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Japan urges borrowing countries, creditors to raise debt transparency

BANK of Japan governor Taro Aso says there is a witnessed rapid debt build-up in some developing countries stemming from debts owed to non-traditional creditors and non-concessional borrowings.
In his speech to the 2018 annual meetings of the International Monetary Fund and World Bank Group in Bali, Indonesia, Aso also warned that trade conflicts aggravated market sentiment, increased financial vulnerabilities and discouraged investments.

“The last few years have witnessed rapid debt build-up in some developing countries stemming from debts owed to non-traditional creditors and non-concessional borrowings,” said Aso, who is one of the many IMF governors.

“Both borrowing countries and creditors, public and private, should work to enhance debt transparency and ensure debt sustainability. We expect the IMF and the World Bank to provide necessary capacity development support and encourage both borrowers and creditors to understand the importance of debt sustainability.”

He said as the global capital market conditions tightened, a reversal of capital flows into emerging market economies was occurring.
Aso said although the negative impacts had not spread throughout the global economy, “we should be more vigilant and move fast so that the international community can provide assistance when needed.”
He said trade tensions remained high.
“Inward-looking policies with protectionist measures would not benefit any country. It is critical to accelerate global economic growth through free, fair, and rules-based trade, and we should purse solutions through multilateral, rather than bilateral, frameworks to that end,” Aso said.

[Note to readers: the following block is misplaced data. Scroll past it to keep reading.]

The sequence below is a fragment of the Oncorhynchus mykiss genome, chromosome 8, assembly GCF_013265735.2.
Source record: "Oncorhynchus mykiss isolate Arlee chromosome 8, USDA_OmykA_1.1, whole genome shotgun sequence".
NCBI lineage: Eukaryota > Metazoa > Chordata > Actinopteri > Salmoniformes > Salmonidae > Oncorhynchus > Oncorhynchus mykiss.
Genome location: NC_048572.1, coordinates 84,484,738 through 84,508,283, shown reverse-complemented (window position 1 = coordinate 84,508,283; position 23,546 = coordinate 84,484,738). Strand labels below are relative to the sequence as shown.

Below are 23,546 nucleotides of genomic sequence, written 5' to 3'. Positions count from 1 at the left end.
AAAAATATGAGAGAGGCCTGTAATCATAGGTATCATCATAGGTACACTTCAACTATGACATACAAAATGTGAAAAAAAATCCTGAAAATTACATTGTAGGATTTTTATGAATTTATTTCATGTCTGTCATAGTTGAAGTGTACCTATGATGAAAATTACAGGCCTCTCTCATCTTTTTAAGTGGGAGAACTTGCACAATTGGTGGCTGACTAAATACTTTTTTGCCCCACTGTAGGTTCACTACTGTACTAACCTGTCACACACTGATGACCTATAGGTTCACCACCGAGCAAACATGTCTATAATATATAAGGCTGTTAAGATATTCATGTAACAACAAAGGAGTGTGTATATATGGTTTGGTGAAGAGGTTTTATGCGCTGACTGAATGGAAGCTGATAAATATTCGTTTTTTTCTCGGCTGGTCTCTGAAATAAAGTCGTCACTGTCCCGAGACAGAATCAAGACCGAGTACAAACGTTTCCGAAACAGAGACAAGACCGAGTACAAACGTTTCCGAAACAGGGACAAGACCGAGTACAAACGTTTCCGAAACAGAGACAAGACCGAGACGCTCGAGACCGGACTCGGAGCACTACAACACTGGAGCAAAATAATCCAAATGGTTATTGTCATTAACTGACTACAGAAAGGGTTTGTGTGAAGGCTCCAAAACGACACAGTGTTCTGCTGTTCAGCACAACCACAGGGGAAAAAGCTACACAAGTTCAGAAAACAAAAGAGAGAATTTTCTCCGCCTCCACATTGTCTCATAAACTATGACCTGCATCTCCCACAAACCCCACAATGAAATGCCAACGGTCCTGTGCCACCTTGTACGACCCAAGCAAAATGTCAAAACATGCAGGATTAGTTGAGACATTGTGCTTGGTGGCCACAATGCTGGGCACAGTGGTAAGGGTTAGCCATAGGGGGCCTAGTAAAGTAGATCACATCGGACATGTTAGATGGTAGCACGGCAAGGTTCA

“To deal with these downside risks, the commitment to use monetary, fiscal, and structural policies both individually and collectively continues to carry significance. In order to prepare for the future while the economic conditions are still favorable, we should rebuild fiscal buffers as necessary to create room for investment in high quality infrastructure and human capitals, and to ensure the debt-to-GDP ratio to be on a sustainable path.”
Aso said Japan highly valued the IMF’s long-standing efforts to enhance its surveillance capability and to monitor the global economy, including providing countries in need with swift loans, and boost economic growth through capacity development.
He said Japan continued to expect the IMF’s contribution in analysing and addressing challenges that the global economy faced.
Aso said excessive global imbalances posed a risk to the global economy.
He said given that the current account balance of each country reflected its macroeconomic saving-investment balance, each country should carry out appropriate macroeconomic and structural policies to achieve a sustainable saving-investment balance, thereby endeavouring to help eliminate excessive global imbalances.
Meanwhile, Aso said rapid aging of population and decline in birthrates were observed not only in advanced countries but also in some emerging and developing countries.
He said by 2050, the world population over 60 years old is projected to reach two billion.
“Aging population and declining birthrate affect wide-ranging areas such as reduction in labour force, intergenerational equity, and financial inclusion. To provide a common basis for countries to discuss these issues, we expect the IMF to analyse the effects of population aging and declining birthrate on macro economy, fiscal conditions, and finance,” Aso said.
He said from the medium to long-term perspective, Japan’s biggest challenge was aging population with declining birthrate.
Aso said as Japan was in a dire fiscal situation with its central and local government debt level reaching twice as large as its GDP, restraining increases in social security expenditure was an unavoidable challenge.
“Against this background, we set out a new fiscal reform plan in June, aiming for fiscal consolidation, and setting the target of achieving primary surplus by financial year 2025. As the baby boomers will have turned 75 years old or above by 2025, social security spending is expected to surge,” said Aso. “We therefore, need to solidify the path to fiscal consolidation in time.”

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